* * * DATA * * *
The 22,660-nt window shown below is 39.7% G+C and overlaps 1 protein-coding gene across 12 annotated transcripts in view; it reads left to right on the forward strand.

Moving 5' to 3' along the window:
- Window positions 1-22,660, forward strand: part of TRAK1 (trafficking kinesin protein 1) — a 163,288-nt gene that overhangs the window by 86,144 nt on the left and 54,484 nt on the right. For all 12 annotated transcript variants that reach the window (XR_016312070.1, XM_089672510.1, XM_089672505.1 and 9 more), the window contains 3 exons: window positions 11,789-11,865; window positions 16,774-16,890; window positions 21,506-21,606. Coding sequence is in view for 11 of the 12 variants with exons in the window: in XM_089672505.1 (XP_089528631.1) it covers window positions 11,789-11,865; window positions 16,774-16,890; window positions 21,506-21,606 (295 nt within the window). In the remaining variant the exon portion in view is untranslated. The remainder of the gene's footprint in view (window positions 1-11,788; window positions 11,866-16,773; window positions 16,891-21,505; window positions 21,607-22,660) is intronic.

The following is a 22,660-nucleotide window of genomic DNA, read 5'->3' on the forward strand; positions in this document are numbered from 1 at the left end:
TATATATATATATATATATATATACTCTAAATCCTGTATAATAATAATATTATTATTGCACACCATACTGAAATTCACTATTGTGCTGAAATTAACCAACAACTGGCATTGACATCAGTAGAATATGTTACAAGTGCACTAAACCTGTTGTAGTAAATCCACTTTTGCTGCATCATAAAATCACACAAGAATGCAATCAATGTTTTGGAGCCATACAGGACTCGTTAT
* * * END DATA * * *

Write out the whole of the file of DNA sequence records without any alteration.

The 22,660-nt window shown below is 39.7% G+C and overlaps 1 protein-coding gene across 12 annotated transcripts in view; it reads left to right on the forward strand.

Moving 5' to 3' along the window:
- Window positions 1-22,660, forward strand: part of TRAK1 (trafficking kinesin protein 1) — a 163,288-nt gene that overhangs the window by 86,144 nt on the left and 54,484 nt on the right. For all 12 annotated transcript variants that reach the window (XR_016312070.1, XM_089672510.1, XM_089672505.1 and 9 more), the window contains 3 exons: window positions 11,789-11,865; window positions 16,774-16,890; window positions 21,506-21,606. Coding sequence is in view for 11 of the 12 variants with exons in the window: in XM_089672505.1 (XP_089528631.1) it covers window positions 11,789-11,865; window positions 16,774-16,890; window positions 21,506-21,606 (295 nt within the window). In the remaining variant the exon portion in view is untranslated. The remainder of the gene's footprint in view (window positions 1-11,788; window positions 11,866-16,773; window positions 16,891-21,505; window positions 21,607-22,660) is intronic.

The following is a 22,660-nucleotide window of genomic DNA, read 5'->3' on the forward strand; positions in this document are numbered from 1 at the left end:
TATATATATATATATATATATATACTCTAAATCCTGTATAATAATAATATTATTATTGCACACCATACTGAAATTCACTATTGTGCTGAAATTAACCAACAACTGGCATTGACATCAGTAGAATATGTTACAAGTGCACTAAACCTGTTGTAGTAAATCCACTTTTGCTGCATCATAAAATCACACAAGAATGCAATCAATGTTTTGGAGCCATACAGGACTCGTTAT